s a kid, I thought the Monkees were pretty talented. As a teen, I subscribed to the myth that they were just actors, fronting a real band and stealing their glory. Now that I’m old, I know how talented some of them really were, and still are.
I’d love to track down Peter Tork’s LA band “Shoe Suede Blues” some time, but for now, I’m content to listen to as much of Mike Nesmith’s unique approach to music as I can. Imagine Lyle Lovett if he was happy; that’s Mike Nesmith.
“Tropical Campfires” broke a 13-year fast for Nez, and “Laugh Kills Lonesome” is undoubtedly the best track; possibly his best effort to date, despite my lifelong love for 1970’s “Joanne.” Inspired by the painting by cowboy artist Charlie Russell which graces the album’s cover, the lyrics remind us that laughter is the best medicine. “Their smiles shot out like sunbeams and made the night give in, because laugh kills lonesome every single time.”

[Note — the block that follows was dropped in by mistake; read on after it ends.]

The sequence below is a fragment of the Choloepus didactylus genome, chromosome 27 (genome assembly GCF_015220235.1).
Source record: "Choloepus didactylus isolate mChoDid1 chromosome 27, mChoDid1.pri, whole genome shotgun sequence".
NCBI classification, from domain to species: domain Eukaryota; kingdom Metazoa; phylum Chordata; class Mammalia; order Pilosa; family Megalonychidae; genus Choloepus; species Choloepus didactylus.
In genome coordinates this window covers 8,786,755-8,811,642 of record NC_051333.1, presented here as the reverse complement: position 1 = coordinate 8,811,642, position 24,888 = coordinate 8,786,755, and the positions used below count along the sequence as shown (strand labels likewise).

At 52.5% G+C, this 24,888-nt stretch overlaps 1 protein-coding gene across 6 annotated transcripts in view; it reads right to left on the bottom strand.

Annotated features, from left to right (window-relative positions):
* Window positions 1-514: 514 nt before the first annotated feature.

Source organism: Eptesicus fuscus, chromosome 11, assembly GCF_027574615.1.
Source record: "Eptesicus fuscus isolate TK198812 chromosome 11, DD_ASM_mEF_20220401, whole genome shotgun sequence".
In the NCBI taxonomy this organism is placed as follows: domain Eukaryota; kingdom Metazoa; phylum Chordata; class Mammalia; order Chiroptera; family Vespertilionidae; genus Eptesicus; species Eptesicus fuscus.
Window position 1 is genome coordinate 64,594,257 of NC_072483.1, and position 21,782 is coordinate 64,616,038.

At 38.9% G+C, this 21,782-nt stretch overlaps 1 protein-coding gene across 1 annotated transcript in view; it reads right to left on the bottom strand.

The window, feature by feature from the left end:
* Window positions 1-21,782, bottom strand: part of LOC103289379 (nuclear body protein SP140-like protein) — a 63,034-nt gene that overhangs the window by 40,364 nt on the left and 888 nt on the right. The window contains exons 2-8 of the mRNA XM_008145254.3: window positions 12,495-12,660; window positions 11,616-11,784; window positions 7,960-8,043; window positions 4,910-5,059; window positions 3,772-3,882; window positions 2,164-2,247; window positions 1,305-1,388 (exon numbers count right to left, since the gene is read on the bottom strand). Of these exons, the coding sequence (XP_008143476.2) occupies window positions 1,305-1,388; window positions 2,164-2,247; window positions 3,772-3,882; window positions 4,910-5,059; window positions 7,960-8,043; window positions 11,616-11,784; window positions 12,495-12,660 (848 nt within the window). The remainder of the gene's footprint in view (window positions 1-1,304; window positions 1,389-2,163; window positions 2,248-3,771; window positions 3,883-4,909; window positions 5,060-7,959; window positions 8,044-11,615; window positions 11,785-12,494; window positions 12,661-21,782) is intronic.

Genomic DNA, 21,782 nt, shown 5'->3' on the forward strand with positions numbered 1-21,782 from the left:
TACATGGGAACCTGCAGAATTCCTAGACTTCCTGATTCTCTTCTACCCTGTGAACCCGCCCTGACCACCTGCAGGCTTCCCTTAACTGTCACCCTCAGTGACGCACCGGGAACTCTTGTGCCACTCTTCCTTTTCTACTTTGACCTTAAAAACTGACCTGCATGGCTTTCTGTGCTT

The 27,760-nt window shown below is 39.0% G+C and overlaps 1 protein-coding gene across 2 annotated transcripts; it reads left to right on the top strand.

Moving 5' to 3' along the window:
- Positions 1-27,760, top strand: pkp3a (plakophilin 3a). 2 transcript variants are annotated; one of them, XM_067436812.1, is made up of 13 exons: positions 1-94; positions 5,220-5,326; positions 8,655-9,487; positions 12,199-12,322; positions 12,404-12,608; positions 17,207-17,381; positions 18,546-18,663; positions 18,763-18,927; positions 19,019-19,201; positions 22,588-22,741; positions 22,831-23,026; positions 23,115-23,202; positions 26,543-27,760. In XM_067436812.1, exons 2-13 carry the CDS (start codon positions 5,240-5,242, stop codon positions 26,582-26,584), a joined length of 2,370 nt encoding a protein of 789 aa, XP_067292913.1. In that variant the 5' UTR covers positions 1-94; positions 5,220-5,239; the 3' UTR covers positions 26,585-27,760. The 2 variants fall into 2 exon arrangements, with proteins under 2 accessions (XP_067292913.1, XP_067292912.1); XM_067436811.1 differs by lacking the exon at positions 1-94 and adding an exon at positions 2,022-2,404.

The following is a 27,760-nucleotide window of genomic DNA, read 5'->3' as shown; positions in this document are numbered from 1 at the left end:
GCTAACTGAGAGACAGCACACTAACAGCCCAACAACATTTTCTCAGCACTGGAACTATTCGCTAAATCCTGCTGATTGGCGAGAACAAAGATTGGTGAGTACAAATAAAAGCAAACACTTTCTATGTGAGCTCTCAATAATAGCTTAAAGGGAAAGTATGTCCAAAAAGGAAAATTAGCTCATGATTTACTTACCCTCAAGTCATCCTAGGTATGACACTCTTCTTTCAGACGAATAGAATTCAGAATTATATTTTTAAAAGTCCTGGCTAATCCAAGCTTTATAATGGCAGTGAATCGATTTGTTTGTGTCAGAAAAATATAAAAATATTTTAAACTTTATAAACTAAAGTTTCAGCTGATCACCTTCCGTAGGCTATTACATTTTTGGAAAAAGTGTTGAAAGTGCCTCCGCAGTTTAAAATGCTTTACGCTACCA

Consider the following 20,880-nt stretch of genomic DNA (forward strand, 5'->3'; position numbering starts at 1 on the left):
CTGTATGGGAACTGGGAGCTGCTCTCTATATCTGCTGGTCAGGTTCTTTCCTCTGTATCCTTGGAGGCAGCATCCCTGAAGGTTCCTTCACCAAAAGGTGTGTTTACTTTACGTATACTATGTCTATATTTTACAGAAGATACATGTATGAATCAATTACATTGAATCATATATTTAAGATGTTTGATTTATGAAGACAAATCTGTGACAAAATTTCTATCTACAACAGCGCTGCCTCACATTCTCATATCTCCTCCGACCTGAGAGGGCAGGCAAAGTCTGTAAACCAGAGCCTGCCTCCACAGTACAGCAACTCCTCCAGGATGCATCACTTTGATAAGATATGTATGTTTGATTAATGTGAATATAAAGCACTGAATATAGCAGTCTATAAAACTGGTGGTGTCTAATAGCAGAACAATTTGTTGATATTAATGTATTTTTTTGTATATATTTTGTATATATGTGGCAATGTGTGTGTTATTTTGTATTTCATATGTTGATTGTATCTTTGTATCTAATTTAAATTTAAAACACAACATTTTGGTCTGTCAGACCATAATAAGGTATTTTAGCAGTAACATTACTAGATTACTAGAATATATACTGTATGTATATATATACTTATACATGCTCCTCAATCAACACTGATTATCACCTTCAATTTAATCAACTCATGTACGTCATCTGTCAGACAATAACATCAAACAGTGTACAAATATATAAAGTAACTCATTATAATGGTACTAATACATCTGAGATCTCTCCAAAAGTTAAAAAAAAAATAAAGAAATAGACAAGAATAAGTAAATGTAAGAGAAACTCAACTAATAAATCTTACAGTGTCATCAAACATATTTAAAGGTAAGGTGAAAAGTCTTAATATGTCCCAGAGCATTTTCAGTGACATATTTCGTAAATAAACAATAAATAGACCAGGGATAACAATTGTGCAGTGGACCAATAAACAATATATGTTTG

True to the album’s moniker, it really is a calypso country tune such as you’d expect to hear sung around a tropical campfire. Bongos and congas vie with acoustic guitars and a cowboy chorus, and amidst it all we’re treated to a guitar solo turning into a piano solo the cries out for Carmen Miranda to dance. You cannot sit still; you cannot not sing along with the chorus; everything about the tune is infectious, and I like the disease.
When you’re in the mood for some fascinating music history, business history, and music business history, dig up all the stories about Nez’s mother inventing Liquid Paper, his subsquent masterminding the origins of music videos, and how the master won the first video Grammy award. Oh; and if you’re in the mood for one of the strangest most fascinating books you’ve ever gotten lost in, order an autographed first edition of “The Long Sandy Hair of Neftoon Zamora” — I haven’t quite made up my mind yet, but after reading the first seven chapters online free, it’s hard to give up just as we learn about the apparently psychotic mastermind of a subculture pyramid scheme who is somehow threatening the existence of an invisible city and the greatest blues singer of all time.
And he was the quiet Monkee.